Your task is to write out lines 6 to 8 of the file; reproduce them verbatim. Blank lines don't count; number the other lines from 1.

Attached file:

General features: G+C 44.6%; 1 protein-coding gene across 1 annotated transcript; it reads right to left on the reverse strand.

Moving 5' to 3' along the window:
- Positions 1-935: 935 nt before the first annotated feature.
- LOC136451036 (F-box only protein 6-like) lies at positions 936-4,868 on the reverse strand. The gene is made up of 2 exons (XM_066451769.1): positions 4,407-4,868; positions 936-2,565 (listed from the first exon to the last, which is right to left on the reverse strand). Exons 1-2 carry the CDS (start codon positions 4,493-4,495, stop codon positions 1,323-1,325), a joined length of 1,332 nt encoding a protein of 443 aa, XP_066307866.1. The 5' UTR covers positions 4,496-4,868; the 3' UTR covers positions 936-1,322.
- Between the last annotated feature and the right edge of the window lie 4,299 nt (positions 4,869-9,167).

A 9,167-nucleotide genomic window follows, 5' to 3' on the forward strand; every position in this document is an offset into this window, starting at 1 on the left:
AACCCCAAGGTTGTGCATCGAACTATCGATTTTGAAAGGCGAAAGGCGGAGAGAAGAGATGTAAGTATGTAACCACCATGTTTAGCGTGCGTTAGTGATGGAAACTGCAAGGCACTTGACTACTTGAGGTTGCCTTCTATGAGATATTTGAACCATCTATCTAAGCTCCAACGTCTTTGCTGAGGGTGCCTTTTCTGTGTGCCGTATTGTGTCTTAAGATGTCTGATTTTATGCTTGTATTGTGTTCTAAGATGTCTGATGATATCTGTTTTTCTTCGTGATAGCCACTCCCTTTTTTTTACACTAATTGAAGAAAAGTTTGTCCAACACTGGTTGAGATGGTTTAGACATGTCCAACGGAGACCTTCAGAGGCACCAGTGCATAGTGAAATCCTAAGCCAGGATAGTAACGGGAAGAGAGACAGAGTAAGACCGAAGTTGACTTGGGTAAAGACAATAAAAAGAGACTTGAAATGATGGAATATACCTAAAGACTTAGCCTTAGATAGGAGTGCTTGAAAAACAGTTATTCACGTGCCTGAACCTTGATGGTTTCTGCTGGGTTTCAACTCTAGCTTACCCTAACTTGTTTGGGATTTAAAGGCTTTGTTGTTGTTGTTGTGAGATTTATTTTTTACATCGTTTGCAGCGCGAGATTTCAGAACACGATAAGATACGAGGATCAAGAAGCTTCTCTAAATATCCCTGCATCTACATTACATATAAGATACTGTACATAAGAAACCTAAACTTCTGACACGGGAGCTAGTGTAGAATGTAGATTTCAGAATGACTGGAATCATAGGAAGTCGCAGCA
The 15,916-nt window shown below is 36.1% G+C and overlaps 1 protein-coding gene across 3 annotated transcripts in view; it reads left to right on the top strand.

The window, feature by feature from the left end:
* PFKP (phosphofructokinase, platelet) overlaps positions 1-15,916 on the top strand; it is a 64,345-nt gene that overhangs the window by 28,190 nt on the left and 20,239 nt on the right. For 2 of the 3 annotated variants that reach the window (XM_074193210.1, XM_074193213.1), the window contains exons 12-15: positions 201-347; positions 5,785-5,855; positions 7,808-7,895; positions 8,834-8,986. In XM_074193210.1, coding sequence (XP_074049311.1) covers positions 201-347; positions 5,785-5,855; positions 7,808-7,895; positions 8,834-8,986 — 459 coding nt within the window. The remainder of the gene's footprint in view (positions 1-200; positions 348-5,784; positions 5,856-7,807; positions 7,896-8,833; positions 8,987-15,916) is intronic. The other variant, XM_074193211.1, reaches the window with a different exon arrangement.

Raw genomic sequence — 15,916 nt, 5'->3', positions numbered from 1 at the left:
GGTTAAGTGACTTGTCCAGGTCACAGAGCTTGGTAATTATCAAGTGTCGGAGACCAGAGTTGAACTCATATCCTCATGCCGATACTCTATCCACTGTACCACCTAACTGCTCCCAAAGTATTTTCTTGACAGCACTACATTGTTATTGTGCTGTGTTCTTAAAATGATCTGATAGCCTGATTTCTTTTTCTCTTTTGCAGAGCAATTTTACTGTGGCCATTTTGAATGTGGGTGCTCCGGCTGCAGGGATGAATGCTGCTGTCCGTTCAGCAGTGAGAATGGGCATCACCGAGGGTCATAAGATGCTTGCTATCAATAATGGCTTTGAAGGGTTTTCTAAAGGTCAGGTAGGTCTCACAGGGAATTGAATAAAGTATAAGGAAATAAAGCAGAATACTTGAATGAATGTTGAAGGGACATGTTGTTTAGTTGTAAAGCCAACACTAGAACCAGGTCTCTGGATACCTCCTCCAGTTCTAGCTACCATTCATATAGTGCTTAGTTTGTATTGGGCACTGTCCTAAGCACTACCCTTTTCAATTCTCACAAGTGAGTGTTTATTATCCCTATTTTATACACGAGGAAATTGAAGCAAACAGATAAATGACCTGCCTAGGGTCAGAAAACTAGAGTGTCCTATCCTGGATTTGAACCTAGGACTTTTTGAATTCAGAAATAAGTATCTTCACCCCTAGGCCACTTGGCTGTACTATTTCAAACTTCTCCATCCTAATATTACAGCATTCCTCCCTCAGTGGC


A 9,167-nucleotide genomic window follows, 5' to 3' on the forward strand; every position in this document is an offset into this window, starting at 1 on the left:
AACCCCAAGGTTGTGCATCGAACTATCGATTTTGAAAGGCGAAAGGCGGAGAGAAGAGATGTAAGTATGTAACCACCATGTTTAGCGTGCGTTAGTGATGGAAACTGCAAGGCACTTGACTACTTGAGGTTGCCTTCTATGAGATATTTGAACCATCTATCTAAGCTCCAACGTCTTTGCTGAGGGTGCCTTTTCTGTGTGCCGTATTGTGTCTTAAGATGTCTGATTTTATGCTTGTATTGTGTTCTAAGATGTCTGATGATATCTGTTTTTCTTCGTGATAGCCACTCCCTTTTTTTTACACTAATTGAAGAAAAGTTTGTCCAACACTGGTTGAGATGGTTTAGACATGTCCAACGGAGACCTTCAGAGGCACCAGTGCATAGTGAAATCCTAAGCCAGGATAGTAACGGGAAGAGAGACAGAGTAAGACCGAAGTTGACTTGGGTAAAGACAATAAAAAGAGACTTGAAATGATGGAATATACCTAAAGACTTAGCCTTAGATAGGAGTGCTTGAAAAACAGTTATTCACGTGCCTGAACCTTGATGGTTTCTGCTGGGTTTCAACTCTAGCTTACCCTAACTTGTTTGGGATTTAAAGGCTTTGTTGTTGTTGTTGTGAGATTTATTTTTTACATCGTTTGCAGCGCGAGATTTCAGAACACGATAAGATACGAGGATCAAGAAGCTTCTCTAAATATCCCTGCATCTACATTACATATAAGATACTGTACATAAGAAACCTAAACTTCTGACACGGGAGCTAGTGTAGAATGTAGATTTCAGAATGACTGGAATCATAGGAAGTCGCAGCA
The 15,916-nt window shown below is 36.1% G+C and overlaps 1 protein-coding gene across 3 annotated transcripts in view; it reads left to right on the top strand.